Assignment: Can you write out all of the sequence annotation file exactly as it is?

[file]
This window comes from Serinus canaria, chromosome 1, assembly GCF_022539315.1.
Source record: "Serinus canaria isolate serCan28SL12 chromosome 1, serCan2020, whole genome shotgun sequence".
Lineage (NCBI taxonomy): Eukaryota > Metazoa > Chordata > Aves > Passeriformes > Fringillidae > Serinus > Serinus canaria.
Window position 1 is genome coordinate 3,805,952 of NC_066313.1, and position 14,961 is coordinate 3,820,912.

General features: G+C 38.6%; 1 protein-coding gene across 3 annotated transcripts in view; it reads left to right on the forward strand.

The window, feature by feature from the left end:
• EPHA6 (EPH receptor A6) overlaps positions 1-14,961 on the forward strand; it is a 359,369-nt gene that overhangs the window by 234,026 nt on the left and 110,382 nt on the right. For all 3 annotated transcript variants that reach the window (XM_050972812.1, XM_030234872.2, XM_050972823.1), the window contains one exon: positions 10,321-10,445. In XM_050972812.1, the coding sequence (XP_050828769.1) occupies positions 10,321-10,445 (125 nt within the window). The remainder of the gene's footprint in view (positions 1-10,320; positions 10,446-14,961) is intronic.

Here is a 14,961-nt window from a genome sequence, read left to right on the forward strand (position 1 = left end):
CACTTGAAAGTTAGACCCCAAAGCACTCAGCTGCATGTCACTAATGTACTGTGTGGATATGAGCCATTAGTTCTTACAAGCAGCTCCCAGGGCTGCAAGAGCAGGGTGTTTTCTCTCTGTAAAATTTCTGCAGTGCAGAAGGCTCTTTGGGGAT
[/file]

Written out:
This window comes from Serinus canaria, chromosome 1, assembly GCF_022539315.1.
Source record: "Serinus canaria isolate serCan28SL12 chromosome 1, serCan2020, whole genome shotgun sequence".
Lineage (NCBI taxonomy): Eukaryota > Metazoa > Chordata > Aves > Passeriformes > Fringillidae > Serinus > Serinus canaria.
Window position 1 is genome coordinate 3,805,952 of NC_066313.1, and position 14,961 is coordinate 3,820,912.

General features: G+C 38.6%; 1 protein-coding gene across 3 annotated transcripts in view; it reads left to right on the forward strand.

The window, feature by feature from the left end:
• EPHA6 (EPH receptor A6) overlaps positions 1-14,961 on the forward strand; it is a 359,369-nt gene that overhangs the window by 234,026 nt on the left and 110,382 nt on the right. For all 3 annotated transcript variants that reach the window (XM_050972812.1, XM_030234872.2, XM_050972823.1), the window contains one exon: positions 10,321-10,445. In XM_050972812.1, the coding sequence (XP_050828769.1) occupies positions 10,321-10,445 (125 nt within the window). The remainder of the gene's footprint in view (positions 1-10,320; positions 10,446-14,961) is intronic.

Here is a 14,961-nt window from a genome sequence, read left to right on the forward strand (position 1 = left end):
CACTTGAAAGTTAGACCCCAAAGCACTCAGCTGCATGTCACTAATGTACTGTGTGGATATGAGCCATTAGTTCTTACAAGCAGCTCCCAGGGCTGCAAGAGCAGGGTGTTTTCTCTCTGTAAAATTTCTGCAGTGCAGAAGGCTCTTTGGGGAT